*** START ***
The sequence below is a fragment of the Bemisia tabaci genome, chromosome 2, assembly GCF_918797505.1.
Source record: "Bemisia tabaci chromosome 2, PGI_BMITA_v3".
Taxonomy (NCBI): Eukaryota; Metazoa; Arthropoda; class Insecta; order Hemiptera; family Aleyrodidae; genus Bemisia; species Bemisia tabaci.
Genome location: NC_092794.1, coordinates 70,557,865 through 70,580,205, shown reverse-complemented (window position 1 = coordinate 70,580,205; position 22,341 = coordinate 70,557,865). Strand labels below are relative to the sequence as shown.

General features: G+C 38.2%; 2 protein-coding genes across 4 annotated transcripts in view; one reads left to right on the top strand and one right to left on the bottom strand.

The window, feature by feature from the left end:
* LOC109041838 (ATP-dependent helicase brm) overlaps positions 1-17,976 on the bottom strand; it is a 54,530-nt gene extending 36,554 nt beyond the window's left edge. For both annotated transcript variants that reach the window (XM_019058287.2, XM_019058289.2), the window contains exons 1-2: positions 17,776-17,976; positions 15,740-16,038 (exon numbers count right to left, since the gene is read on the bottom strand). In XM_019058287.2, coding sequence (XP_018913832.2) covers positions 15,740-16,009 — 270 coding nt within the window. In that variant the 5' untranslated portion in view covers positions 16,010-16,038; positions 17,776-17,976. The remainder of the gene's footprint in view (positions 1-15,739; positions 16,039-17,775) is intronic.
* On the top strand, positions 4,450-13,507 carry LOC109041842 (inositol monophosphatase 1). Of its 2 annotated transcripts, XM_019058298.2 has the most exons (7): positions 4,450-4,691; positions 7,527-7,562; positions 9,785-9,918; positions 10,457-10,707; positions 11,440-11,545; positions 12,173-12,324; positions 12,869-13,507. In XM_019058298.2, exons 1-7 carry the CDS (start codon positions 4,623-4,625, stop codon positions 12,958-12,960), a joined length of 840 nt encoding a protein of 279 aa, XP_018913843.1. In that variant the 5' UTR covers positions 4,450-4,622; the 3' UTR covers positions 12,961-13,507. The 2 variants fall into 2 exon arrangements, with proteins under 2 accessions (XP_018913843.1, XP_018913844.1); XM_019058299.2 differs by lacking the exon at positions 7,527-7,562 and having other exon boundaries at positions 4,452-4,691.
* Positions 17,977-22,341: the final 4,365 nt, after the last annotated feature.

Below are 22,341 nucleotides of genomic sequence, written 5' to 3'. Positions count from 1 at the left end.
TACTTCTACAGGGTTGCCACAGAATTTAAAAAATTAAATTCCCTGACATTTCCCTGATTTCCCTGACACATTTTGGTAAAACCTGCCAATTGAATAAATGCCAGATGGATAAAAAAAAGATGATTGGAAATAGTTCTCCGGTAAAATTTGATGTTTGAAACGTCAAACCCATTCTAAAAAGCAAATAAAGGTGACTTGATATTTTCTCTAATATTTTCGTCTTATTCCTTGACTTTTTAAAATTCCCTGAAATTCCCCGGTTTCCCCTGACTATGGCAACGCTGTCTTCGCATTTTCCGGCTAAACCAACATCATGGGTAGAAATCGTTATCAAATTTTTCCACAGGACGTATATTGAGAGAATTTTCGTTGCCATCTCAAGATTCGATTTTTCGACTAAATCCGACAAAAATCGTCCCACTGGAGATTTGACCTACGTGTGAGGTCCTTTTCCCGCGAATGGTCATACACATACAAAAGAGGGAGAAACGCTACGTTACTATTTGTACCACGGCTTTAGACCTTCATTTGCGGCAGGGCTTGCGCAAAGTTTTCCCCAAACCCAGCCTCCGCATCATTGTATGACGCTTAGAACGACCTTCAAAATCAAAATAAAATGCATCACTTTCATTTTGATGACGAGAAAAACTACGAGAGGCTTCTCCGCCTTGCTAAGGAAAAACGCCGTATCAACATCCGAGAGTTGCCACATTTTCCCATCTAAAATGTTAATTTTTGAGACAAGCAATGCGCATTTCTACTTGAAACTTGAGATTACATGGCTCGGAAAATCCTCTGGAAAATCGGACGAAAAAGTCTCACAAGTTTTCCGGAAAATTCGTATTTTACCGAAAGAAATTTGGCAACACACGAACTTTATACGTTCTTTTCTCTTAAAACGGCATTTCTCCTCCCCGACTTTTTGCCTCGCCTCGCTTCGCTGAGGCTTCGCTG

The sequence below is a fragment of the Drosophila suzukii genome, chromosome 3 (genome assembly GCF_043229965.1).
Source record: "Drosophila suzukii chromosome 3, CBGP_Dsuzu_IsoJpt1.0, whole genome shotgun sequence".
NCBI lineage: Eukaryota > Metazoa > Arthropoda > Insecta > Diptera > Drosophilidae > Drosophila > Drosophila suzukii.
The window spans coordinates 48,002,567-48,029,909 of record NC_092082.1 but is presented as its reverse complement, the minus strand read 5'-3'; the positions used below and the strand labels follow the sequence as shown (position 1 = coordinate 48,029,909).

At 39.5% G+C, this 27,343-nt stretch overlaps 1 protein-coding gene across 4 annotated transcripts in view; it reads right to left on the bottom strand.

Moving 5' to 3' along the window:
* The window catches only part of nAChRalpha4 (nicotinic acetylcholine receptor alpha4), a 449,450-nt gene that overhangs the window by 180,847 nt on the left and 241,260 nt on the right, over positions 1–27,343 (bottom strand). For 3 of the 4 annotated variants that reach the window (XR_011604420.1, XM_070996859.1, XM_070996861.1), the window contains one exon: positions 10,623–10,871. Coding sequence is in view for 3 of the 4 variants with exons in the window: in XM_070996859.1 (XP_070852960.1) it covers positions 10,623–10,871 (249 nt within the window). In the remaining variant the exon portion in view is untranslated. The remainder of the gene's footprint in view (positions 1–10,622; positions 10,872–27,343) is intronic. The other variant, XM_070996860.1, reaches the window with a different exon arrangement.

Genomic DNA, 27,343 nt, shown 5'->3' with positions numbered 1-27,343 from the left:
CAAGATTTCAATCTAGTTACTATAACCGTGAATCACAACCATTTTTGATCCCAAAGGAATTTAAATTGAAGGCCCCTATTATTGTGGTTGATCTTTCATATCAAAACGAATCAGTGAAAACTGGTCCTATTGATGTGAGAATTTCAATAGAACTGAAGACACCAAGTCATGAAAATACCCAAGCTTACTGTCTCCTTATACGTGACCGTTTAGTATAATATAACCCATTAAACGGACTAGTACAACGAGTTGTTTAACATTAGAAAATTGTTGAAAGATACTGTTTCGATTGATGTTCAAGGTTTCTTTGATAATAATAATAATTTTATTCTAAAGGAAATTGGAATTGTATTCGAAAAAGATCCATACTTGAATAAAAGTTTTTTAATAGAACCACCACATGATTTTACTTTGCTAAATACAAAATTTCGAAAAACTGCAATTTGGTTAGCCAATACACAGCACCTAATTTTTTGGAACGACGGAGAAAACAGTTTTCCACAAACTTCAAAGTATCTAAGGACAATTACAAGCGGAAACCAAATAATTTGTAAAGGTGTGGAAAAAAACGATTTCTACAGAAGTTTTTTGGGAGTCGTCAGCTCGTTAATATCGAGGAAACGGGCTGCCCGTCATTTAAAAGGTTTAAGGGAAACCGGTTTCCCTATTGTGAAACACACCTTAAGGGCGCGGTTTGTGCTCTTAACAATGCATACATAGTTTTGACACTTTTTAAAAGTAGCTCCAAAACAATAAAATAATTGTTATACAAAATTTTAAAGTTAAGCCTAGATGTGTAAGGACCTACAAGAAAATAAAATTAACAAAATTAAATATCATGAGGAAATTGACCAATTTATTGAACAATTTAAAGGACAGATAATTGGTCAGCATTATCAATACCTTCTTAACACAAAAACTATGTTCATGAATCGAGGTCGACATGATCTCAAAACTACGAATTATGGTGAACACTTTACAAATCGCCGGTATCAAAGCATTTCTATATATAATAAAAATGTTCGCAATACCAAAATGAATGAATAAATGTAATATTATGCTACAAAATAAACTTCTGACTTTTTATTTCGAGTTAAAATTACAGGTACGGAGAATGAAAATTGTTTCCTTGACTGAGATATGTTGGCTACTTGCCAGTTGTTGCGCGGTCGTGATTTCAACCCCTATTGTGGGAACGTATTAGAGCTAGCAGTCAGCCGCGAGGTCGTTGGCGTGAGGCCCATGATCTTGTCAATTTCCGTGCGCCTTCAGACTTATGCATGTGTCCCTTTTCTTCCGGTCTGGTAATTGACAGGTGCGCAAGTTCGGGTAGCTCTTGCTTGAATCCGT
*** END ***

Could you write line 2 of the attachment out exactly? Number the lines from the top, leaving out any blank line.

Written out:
Source record: "Bemisia tabaci chromosome 2, PGI_BMITA_v3".